The existing typologies represented above are helpful in simplifying the wide swath of views that exist on outer space. However, they are insufficient for analyzing China’s space policy. First, most theories and academic writings are US-centric and generally suggest measures that are currently out of China’s technological or economic reach. Secondly, being a newcomer to outer space and having to catch up to the US—who is decades ahead in terms of capability and critical thinking on outer space—adds an element that is not covered by existing typologies. Finally, the current typologies and literature are largely based around the weaponization of space. However, weaponizing space is only one possible policy among many others that factor into a governments decision making process. To account for the alternative perspective with which China approaches outer space policy, and better represent the multitude of non-military aspirations in space, it is best to develop a new typology that better fits China’s space policy. First, however, it is necessary to take a closer look at the individual aspects of China’s space program to gain a more comprehensive understanding of the views and policy goals that exist in China today.

Civilian space program

China has successfully completed a number of manned and unmanned outer space voyages and in 2003 became the third country, behind the former Soviet Union and the United States, to develop manned spaceflight independently. The pace of development in China’s manned space program shows no signs of slowing. Last month China launched Tiangong-1, which will serve as a target for space rendezvous and docking experiments. Reports suggest it will also house many new medical and science experiments. The Shenzhou-8 mission, expected to launch within days, is expected to attempt the nation’s first space docking. These are preliminary steps in the third phase of the manned space program, which the government claims will include a long-term manned space station by 2020.

China has also achieved many scientific milestones in space including a number micro-gravity scientific experiments and observations, though its most impressive achievements seem to come out of its lunar exploration efforts. The Chang’e-1 lunar orbit probe was launched in October 2007 and mapped the entire surface of the Moon. The follow-on Chang’e-2 orbiter carried out tests in advance of Chang’e-3, which is expected to conduct China’s first lunar landing. China also has plans to launch a microsatellite to Mars in November 2011, known as Yinghuo-1—its first deep-space venture, although flown as part of a larger Russian mission, Phobos-Grunt.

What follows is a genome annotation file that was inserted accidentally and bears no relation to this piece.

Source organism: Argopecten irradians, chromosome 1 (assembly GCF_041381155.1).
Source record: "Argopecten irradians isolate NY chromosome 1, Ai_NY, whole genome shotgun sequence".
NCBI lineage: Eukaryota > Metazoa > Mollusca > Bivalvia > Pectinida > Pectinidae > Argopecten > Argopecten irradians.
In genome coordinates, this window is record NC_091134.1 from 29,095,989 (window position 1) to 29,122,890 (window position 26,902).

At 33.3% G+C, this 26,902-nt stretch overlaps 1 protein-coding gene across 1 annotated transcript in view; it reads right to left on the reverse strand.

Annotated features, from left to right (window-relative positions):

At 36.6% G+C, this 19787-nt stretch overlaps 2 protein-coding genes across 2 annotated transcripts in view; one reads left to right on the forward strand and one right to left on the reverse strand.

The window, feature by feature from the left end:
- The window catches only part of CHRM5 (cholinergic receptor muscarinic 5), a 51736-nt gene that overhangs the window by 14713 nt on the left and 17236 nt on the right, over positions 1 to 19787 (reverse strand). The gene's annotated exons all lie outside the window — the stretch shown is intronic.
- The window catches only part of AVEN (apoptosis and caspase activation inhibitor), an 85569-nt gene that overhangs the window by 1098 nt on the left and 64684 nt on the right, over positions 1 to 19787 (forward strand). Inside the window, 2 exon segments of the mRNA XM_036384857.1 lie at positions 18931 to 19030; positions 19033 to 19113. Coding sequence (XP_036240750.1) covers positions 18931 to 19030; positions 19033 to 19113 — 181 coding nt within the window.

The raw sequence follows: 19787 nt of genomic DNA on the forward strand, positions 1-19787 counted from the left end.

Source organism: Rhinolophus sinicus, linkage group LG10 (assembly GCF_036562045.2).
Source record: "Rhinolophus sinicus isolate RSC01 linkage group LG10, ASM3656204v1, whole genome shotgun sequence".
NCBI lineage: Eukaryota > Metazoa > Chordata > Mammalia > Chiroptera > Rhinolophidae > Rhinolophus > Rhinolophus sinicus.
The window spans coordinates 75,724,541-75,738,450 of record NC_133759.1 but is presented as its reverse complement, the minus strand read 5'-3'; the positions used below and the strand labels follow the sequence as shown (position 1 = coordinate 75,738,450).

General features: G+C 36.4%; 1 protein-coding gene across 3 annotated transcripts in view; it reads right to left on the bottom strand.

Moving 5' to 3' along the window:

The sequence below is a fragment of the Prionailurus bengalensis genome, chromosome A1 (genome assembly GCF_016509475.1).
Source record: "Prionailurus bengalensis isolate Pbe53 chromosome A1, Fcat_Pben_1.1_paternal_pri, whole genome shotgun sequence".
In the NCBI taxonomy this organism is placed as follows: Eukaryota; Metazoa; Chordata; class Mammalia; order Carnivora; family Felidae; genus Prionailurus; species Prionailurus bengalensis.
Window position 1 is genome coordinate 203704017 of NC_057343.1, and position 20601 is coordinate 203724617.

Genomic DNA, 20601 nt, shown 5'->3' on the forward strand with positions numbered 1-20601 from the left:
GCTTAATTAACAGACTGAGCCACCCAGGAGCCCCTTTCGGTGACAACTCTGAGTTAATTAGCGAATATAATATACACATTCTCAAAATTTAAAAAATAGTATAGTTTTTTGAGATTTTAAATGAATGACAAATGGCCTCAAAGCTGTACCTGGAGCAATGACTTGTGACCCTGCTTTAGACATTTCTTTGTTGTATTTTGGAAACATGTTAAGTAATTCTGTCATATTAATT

China has also become, according to Handberg and Li, a “beacon for other economically and technologically challenged states” who are seeking to make their way into space.

China’s civilian space program has gone beyond the obvious technological and scientific benefits in garnering a new image of China as a world power, much as the Apollo program did for the United States.6 Roger Handberg and Zhen Li, in a study of China’s space policy, insisted that China’s space technologies have three primary uses: civilian, military, and prestige.7 Prestige, they write, “arises from the employment of space technologies to enhance the state’s and governing elite’s international and domestic prestige.” The manned spaceflight missions, they note, have “helped change the backward image of the Chinese in the minds of other people and, concurrently, build Chinese national pride and self-confidence.” Space activities also boost employment, creating both high end engineering and design jobs, and more simple manufacturing jobs. Domestic pride and international prestige also give greater credence and legitimacy to the Chinese Community Party (CCP), which weighs heavily on the minds of leaders in Beijing.8

Diplomatic space policy

“Space has never been solely, or even primarily, about exploration. It has always been linked to other goals, usually related to foreign policy,” notes space policy expert Joan Johnson-Freese, a point that has not been lost on China. For decades China has held steadfast in its message to the international community that it is against the weaponization of outer space in an attempt to portray itself as a benign space power. Its primary medium for pushing this agenda is the United Nations Conference on Disarmament (CD). In 2008 China and Russia in jointly submitted the “Treaty on the Prevention of the Placement of Weapons in Outer Space, The Threat or Use of Force Against Outer Space Objects,” known by the acronym PPWT. This treaty seeks to supplement existing outer space treaties to further secure space as a sanctuary, free from weaponization. Article II of the draft treaty states:

States Parties undertake not to place in orbit around the Earth any objects carrying any kind of weapons, not to install such weapons on celestial bodies, and not to station such weapons in outer space in any other manner; not to resort to the threat or use of force against outer space objects; not to assist or encourage other state, groups of state or international organization to participate in activities prohibited by the Treaty.9